This house is a combination of ideas, a culmination of 16 years (if you figure it since when we got our first chickens) of figuring out what I do and don't like in a chicken coop--and my brother saying "uh, no, that won't work." :-) He did the foundation, we both worked on building it (he did more!), he put up the roof, I put up the wire, and I painted it.
To be honest I'm amazed this coop exists (thank you Mom for funding it!). I really didn't think any amount of begging or pleading could produce yet another chicken coop, but somehow this one exists anyhow. It started out as a few sketches I did on paper, which were "edited" and reworked by someone who actually knows how to build things (my brother). So it's modified a bit from what I originally sketched out, but the overall design (center aisle, tall individual coops on each side) remains. There are elements of this coop that I've seen at other people's ranches--things I like. There were certain things I wanted to avoid. Compared to the other coops this is a whole new design for us, and for once it doesn't utilize "found" parts!
So why did I feel the need for yet another chicken coop? Well, I needed something for keeping the birds in condition. Especially the males... It had been years since I had shown a male Rosecomb in decent condition--I had no choice but to keep them in small groups, and by the time show season rolled around they had dinged up ear lobes and ruined sickles, and were relegated to "breeder" status. I hardly ever had pullets in condition either, except at the very beginning of the season. Too much time in the great outdoors led to frayed wingtips. So how could I solve this problem? The original idea was for a rooster house, where cockerels could be penned individually, on shavings, no outdoor access (hated to do that, but it's the only way with those big tails!), and OFF THE GROUND as much as possible. Individual cages were not an option: there wasn't anywhere to put that kind of setup, and no way was I going to deal with feeding and watering every bird every day. Besides, I wanted them to have more room than that.
I had seen a design a few years ago that the owner referred to as "phone booths" and this struck me as a really good idea for Rosecomb males. The coops were not very deep and not very wide, but very tall, with a perch, feeder, and waterer up near the top. This forced the birds to use their wings, and kept the feed and water somewhat cleaner.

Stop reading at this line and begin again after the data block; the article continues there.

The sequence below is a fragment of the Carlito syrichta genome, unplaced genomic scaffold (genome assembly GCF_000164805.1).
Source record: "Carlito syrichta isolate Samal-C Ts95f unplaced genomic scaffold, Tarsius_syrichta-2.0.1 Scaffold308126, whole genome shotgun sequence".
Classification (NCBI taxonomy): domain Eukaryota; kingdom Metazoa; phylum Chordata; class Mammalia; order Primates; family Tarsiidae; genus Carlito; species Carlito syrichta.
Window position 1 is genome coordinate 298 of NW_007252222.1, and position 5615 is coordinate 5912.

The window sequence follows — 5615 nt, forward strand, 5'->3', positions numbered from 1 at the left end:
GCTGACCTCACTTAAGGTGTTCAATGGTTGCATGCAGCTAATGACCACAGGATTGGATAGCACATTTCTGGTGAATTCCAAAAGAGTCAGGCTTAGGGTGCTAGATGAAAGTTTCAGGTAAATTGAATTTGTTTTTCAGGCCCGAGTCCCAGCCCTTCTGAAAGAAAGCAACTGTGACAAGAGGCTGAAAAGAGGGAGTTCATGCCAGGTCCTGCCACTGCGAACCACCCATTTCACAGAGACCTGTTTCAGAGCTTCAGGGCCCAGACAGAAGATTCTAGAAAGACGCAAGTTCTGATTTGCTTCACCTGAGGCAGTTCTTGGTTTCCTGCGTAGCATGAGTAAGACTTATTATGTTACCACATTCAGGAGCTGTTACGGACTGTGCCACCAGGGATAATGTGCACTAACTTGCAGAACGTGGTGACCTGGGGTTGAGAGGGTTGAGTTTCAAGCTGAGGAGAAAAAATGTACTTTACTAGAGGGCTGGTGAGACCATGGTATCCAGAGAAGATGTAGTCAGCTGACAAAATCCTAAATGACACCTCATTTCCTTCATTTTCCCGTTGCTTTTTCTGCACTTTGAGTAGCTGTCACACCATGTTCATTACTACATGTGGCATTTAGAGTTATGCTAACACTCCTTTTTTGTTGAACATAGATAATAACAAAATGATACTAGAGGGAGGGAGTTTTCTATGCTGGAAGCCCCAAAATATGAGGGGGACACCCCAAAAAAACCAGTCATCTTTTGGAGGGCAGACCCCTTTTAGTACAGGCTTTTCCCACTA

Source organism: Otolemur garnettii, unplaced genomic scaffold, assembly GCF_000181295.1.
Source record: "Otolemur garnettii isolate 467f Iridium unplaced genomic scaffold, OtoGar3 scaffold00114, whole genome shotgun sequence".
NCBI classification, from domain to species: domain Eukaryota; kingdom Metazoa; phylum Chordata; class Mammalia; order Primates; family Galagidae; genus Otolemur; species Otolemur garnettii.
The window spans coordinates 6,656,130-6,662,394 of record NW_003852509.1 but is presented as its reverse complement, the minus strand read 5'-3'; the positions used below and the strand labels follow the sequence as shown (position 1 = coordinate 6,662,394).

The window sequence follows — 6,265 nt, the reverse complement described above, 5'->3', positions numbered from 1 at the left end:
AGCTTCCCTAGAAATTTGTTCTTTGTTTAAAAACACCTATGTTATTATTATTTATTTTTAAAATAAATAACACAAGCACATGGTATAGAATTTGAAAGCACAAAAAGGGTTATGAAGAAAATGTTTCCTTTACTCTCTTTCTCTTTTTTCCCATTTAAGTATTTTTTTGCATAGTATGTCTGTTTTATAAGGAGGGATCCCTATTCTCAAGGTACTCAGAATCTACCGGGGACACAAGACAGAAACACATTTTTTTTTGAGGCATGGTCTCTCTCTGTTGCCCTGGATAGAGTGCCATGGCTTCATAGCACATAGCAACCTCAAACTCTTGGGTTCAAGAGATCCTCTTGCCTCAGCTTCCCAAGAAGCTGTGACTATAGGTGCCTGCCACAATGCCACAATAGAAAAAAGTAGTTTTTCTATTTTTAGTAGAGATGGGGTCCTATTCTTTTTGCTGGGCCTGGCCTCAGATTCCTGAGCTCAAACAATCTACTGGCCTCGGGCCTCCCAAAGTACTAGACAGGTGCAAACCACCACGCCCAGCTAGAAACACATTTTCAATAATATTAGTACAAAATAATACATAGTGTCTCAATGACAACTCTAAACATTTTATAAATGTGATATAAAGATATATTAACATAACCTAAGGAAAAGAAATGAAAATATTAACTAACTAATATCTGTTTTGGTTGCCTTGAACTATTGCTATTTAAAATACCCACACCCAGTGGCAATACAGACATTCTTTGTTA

So this is what we came up with... (I may have to put a mural on that wall, I'm not sure I can handle such a large blank area). :-)
A view from the East.
From the Northeast...with dimensions!
From the Northwest (sorry about the tree...I couldn't get around it!)
From the Southwest...
Its dimensions are 15 feet wide, 9 feet long, and 7-9 feet tall (it slopes). Did it have to be so tall? No, in fact when I came back from a show one weekend my brother had put the walls up and my word I had no idea it was going to be so big! He said something about needing the proper slope angle for the roofing. It's not a problem though, and given the opportunity the birds use the whole space.
It sits on a concrete foundation, surrounded by 9 cubic yards of dirt (the aisle way and pens are topped off with decomposed granite...packs down really well!). The cats are fairly sure it's the "grand litter box." Oh joy.
The coops themselves (ten of them) are 3 by 3 feet, by as tall as the house itself. The coop doors are roughly 3 by 6 feet (the door frame, anyhow). The perches are 5.5-6 feet off the floor, and the birds have no problem getting up there (they generally go to the door-perch or window-sill first. The perches are PVC, because that's what we had sitting around...so why go out and buy closet-rods? Between each coop is 1" aviary netting--a whole lot easier to fit into odd spaces than chicken wire (it stretches!), doesn't repeatedly poke whoever is putting it up (that'd be me), and is not much more expensive...and looks way cool too. I really like that netting.